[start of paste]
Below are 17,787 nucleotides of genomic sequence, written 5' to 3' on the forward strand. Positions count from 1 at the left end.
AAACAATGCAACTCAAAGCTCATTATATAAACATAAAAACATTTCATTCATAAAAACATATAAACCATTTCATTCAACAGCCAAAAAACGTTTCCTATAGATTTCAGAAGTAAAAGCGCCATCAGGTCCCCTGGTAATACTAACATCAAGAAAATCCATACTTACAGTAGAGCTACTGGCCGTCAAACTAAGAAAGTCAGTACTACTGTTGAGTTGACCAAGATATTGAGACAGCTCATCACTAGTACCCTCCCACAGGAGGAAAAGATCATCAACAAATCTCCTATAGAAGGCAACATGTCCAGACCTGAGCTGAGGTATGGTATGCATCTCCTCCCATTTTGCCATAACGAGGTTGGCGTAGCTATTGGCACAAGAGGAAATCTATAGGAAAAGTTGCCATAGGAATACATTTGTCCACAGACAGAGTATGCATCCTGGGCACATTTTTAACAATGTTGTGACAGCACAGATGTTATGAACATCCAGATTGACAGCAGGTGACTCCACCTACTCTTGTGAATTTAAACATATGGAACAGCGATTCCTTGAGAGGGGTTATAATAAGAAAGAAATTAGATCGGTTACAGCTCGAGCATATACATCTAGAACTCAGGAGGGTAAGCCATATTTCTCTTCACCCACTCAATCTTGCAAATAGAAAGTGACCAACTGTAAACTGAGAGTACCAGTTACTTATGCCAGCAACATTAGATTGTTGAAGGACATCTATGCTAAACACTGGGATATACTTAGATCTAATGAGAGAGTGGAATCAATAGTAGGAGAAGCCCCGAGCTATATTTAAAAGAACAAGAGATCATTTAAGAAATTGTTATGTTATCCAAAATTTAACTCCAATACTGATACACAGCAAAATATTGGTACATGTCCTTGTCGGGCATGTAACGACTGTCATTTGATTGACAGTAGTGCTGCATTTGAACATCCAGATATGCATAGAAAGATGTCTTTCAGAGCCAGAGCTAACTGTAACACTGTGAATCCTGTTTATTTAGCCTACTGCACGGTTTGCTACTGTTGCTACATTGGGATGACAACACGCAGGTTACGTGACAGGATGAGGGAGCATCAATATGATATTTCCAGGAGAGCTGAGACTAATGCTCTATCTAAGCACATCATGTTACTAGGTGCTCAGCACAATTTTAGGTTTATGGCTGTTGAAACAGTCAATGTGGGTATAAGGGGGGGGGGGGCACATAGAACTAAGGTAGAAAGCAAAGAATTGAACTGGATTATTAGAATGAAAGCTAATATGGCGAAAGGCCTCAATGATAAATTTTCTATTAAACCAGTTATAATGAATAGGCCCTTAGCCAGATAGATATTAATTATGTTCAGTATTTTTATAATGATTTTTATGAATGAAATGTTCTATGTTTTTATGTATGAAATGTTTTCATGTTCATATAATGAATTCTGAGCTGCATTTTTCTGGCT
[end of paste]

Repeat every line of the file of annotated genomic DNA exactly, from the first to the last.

Below are 17,787 nucleotides of genomic sequence, written 5' to 3' on the forward strand. Positions count from 1 at the left end.
AAACAATGCAACTCAAAGCTCATTATATAAACATAAAAACATTTCATTCATAAAAACATATAAACCATTTCATTCAACAGCCAAAAAACGTTTCCTATAGATTTCAGAAGTAAAAGCGCCATCAGGTCCCCTGGTAATACTAACATCAAGAAAATCCATACTTACAGTAGAGCTACTGGCCGTCAAACTAAGAAAGTCAGTACTACTGTTGAGTTGACCAAGATATTGAGACAGCTCATCACTAGTACCCTCCCACAGGAGGAAAAGATCATCAACAAATCTCCTATAGAAGGCAACATGTCCAGACCTGAGCTGAGGTATGGTATGCATCTCCTCCCATTTTGCCATAACGAGGTTGGCGTAGCTATTGGCACAAGAGGAAATCTATAGGAAAAGTTGCCATAGGAATACATTTGTCCACAGACAGAGTATGCATCCTGGGCACATTTTTAACAATGTTGTGACAGCACAGATGTTATGAACATCCAGATTGACAGCAGGTGACTCCACCTACTCTTGTGAATTTAAACATATGGAACAGCGATTCCTTGAGAGGGGTTATAATAAGAAAGAAATTAGATCGGTTACAGCTCGAGCATATACATCTAGAACTCAGGAGGGTAAGCCATATTTCTCTTCACCCACTCAATCTTGCAAATAGAAAGTGACCAACTGTAAACTGAGAGTACCAGTTACTTATGCCAGCAACATTAGATTGTTGAAGGACATCTATGCTAAACACTGGGATATACTTAGATCTAATGAGAGAGTGGAATCAATAGTAGGAGAAGCCCCGAGCTATATTTAAAAGAACAAGAGATCATTTAAGAAATTGTTATGTTATCCAAAATTTAACTCCAATACTGATACACAGCAAAATATTGGTACATGTCCTTGTCGGGCATGTAACGACTGTCATTTGATTGACAGTAGTGCTGCATTTGAACATCCAGATATGCATAGAAAGATGTCTTTCAGAGCCAGAGCTAACTGTAACACTGTGAATCCTGTTTATTTAGCCTACTGCACGGTTTGCTACTGTTGCTACATTGGGATGACAACACGCAGGTTACGTGACAGGATGAGGGAGCATCAATATGATATTTCCAGGAGAGCTGAGACTAATGCTCTATCTAAGCACATCATGTTACTAGGTGCTCAGCACAATTTTAGGTTTATGGCTGTTGAAACAGTCAATGTGGGTATAAGGGGGGGGGGGGCACATAGAACTAAGGTAGAAAGCAAAGAATTGAACTGGATTATTAGAATGAAAGCTAATATGGCGAAAGGCCTCAATGATAAATTTTCTATTAAACCAGTTATAATGAATAGGCCCTTAGCCAGATAGATATTAATTATGTTCAGTATTTTTATAATGATTTTTATGAATGAAATGTTCTATGTTTTTATGTATGAAATGTTTTCATGTTCATATAATGAATTCTGAGCTGCATTTTTCTGGCT